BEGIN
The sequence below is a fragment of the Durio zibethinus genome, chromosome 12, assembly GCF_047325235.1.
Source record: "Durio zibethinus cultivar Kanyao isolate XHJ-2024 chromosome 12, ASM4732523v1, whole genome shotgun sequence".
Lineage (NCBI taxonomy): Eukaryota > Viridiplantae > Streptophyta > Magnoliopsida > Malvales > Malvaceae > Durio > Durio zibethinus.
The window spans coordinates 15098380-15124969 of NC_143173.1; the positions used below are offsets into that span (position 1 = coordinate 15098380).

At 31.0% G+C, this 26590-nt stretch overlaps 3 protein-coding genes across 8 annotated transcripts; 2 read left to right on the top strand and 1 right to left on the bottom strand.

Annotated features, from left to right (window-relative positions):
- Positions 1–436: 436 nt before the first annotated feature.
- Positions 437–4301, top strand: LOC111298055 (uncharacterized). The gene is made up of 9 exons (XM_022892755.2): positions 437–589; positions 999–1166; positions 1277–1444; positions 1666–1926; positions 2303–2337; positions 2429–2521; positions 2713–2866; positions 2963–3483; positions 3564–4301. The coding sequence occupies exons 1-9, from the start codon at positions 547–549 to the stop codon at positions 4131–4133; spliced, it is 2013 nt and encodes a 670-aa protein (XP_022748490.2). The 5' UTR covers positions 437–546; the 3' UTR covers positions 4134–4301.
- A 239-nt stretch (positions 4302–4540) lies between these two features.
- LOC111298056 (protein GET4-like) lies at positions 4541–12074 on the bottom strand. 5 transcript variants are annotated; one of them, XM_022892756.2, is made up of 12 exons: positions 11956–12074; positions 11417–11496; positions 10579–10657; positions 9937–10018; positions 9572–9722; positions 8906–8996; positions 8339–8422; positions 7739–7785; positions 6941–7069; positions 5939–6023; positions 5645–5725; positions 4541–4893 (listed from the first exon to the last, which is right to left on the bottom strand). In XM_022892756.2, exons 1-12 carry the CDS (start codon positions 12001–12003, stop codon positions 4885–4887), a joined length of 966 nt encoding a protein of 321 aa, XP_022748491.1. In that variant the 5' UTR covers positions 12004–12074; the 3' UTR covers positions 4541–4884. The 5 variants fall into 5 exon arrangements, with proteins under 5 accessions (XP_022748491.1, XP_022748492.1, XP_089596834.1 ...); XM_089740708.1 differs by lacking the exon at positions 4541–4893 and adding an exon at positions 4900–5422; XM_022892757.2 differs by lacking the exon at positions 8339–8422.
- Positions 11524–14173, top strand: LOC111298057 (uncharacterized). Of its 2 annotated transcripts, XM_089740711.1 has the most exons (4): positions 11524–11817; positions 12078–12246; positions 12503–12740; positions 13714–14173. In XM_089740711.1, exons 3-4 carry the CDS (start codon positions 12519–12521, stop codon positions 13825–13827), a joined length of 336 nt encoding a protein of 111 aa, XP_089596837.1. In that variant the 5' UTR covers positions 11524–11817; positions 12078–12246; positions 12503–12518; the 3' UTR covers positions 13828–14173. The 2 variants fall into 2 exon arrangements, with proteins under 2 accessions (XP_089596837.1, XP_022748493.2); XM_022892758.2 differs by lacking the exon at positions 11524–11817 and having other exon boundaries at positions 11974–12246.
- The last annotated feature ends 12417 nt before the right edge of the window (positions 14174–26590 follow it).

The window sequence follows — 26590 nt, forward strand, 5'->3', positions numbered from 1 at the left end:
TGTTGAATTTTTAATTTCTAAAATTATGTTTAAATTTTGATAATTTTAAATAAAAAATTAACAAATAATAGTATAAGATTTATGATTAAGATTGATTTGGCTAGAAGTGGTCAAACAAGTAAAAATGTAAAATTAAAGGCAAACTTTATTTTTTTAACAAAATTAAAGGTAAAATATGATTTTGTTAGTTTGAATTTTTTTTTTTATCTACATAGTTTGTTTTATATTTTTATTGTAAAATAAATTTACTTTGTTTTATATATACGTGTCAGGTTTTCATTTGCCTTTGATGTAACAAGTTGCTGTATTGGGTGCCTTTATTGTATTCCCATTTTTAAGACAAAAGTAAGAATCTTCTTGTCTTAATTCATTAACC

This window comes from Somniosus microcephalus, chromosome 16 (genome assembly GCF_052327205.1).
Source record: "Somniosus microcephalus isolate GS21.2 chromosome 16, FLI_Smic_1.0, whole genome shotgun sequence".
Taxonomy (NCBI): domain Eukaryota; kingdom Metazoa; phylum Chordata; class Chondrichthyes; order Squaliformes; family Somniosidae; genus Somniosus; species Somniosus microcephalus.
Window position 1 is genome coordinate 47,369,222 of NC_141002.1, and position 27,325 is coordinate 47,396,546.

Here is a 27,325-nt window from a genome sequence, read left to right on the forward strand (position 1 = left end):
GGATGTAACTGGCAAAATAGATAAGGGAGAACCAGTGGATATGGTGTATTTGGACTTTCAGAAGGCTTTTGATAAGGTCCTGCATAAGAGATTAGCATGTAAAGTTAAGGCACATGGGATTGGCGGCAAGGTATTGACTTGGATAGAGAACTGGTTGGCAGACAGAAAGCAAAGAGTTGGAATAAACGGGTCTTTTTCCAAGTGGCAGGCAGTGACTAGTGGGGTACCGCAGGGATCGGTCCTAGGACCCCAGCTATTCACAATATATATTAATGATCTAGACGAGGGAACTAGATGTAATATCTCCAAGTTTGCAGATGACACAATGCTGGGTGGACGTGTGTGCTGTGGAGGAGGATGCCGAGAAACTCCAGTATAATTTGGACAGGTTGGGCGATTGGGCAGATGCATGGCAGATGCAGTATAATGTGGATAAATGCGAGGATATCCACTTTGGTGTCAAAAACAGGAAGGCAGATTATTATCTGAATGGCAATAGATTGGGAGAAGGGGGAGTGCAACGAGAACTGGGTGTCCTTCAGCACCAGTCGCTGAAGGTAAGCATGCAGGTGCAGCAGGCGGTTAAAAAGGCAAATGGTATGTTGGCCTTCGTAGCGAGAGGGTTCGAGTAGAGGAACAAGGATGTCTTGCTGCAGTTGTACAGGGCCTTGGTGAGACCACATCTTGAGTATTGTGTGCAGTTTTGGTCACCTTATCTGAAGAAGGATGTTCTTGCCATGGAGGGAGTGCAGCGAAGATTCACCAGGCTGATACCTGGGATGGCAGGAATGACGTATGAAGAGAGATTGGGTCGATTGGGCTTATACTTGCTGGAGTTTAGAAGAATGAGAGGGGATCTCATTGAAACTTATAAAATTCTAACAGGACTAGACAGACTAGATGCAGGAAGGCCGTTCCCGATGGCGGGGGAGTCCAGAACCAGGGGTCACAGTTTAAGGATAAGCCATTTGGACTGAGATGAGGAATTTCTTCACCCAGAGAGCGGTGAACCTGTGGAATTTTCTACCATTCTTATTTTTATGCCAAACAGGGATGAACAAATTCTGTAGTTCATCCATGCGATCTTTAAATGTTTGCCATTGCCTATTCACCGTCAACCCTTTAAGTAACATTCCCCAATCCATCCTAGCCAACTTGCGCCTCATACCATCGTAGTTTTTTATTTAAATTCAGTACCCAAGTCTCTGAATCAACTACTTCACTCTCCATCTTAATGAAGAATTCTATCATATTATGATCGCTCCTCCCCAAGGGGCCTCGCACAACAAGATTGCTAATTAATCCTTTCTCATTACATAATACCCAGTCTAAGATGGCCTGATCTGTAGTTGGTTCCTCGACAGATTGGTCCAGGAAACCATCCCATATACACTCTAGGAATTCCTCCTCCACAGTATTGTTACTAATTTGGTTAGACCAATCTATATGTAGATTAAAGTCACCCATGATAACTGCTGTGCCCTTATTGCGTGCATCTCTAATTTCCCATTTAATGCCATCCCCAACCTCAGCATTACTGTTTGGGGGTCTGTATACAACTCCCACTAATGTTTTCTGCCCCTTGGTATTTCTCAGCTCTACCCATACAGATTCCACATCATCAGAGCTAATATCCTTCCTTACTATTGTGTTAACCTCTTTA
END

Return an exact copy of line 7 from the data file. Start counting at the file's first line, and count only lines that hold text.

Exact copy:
- Positions 1–436: 436 nt before the first annotated feature.